English Literature


Robert Louis Stevenson

Scottish essayist, poet and author of fiction and travel books, known especially for his novels of adventure. Stevenson's novels make skillful use of horror and supernatural elements. Often his stories are set in colourful locations, where his characters can forget the restrictions of Victorian society.

Robert Louis Stevenson was born in Edinburgh, Scotland.  And from his childhood Stevenson suffered from tuberculosis. He spent much of his time in bed during his early years, composing stories before he could read. . As an adult there were times when Stevenson could not wear a jacket for fear of bringing on a haemorrhage of the lung. In 1867 he entered Edinburgh University to study engineering. Due to his ill health he had to abandon his plans to follow in his father's footsteps. Stevenson changed to law and in 1875 he was called to the Scottish bar. During these years his first texts were published in The Edinburgh University Magazine (1871) and The Portofolio (1873). In a attempt to improve his health, Stevenson travelled to warmer counries. These experiences provided much material for his literary work.

Instead of practicing law, Stevenson devoted himself to writing travel sketches, essays, and short stories for magazines. An account of his canoe tour of France and Belgium was published in 1878 as AN INLAND VOYAGE, and TRAVELS WITH A DONKEY IN THE CERVENNES appeared the following year. "I travel for travel's sake," Stevenson wrote. "The great affair is to move." While in France Stevenson met Fanny Vandegrift Osbourne, a married woman with two children. She returned to the United States to get a divorce. In 1879 Stevenson followed her to California where they married in 1880. After a brief stay at Calistoga, which was recorded in THE SILVERADO SQUATTERS (1883), they returned to Scotland, and then moved often in search of better climates.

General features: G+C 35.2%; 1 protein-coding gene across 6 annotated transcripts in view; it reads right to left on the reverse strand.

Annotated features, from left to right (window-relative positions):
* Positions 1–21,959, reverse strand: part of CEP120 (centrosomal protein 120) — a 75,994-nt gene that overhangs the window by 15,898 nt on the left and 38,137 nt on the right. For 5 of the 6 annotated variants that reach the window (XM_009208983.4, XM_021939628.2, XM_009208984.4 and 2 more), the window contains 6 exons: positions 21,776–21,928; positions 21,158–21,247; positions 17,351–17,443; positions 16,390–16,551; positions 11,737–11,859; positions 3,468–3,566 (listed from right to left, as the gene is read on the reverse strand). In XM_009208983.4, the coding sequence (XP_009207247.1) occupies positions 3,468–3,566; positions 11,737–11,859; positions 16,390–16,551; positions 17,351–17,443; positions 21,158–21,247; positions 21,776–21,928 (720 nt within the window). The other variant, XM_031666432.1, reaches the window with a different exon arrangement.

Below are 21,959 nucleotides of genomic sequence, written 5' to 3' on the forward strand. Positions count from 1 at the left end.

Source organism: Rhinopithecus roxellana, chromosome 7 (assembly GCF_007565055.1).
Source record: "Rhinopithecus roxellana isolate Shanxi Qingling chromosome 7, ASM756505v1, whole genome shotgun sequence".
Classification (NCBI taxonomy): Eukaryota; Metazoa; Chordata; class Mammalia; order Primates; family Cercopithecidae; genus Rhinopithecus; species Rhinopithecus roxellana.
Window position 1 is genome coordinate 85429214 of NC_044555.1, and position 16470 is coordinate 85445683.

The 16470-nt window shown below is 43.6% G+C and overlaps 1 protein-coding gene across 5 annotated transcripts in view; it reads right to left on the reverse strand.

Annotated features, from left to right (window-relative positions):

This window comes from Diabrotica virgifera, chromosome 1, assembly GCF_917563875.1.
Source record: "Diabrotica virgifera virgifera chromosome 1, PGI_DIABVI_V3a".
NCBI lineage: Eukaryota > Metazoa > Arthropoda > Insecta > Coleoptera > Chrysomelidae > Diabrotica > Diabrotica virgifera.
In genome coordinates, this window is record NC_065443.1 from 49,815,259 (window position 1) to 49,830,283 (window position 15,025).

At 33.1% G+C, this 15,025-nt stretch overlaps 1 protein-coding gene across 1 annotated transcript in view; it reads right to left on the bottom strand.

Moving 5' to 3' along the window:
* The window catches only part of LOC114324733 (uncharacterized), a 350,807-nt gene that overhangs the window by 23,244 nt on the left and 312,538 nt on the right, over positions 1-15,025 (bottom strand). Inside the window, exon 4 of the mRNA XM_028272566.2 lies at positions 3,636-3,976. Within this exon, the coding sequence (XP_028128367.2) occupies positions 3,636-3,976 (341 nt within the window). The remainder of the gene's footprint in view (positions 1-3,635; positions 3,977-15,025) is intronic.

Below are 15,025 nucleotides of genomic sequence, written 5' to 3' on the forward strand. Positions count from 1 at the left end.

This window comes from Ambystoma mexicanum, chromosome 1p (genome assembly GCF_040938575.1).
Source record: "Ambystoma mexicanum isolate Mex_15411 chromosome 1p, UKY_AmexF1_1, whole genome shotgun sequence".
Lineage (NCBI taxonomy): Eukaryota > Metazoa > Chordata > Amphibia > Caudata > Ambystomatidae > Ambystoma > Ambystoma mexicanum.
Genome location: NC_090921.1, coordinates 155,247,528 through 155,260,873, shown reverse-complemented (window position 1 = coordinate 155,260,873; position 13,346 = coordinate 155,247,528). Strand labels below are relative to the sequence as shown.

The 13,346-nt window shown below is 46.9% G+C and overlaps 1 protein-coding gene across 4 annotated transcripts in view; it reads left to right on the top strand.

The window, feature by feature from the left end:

Wealth I ask not, hope nor love,
Nor a friend to know me;
All I ask, the heaven above
And the road below me.

(from Songs of Travel)

Stevenson  first gained fame with the romantic adventure story TREASURE ISLAND, which appeared in 1883. It also helped his financial situation. A CHILD'S GARDEN OF VERSES (1885) was devoted to Alison Cunningham, who was his nurse in his childhood. The book was a success and its verses have become popular as songs. Among Stevenson's other works from the 1880s are KIDNAPPED (1886), the story of David Balfour, his distant ancestor, THE STRANGE CASE OF DR. JEKYLL AND MR. HYDE (1886), based on a dream and written and printed in 10 weeks, THE BLACK ARROW (1888), set in the era of the War of the Roses, and MASTER OF BALLANTRAE (1889). 

From the late 1880s Stevenson lived with his family in the South Seas, in Samoa - his father died in 1887. Stevenson enjoyed a period of comparative good health. He had nearly 20 servants and was known as 'Tusitala' or 'Teller of the Tales'. The writer himself translated it 'Chief White Information.' Fanny was called 'Flying Cloud' - perhaps referring to her restlessness.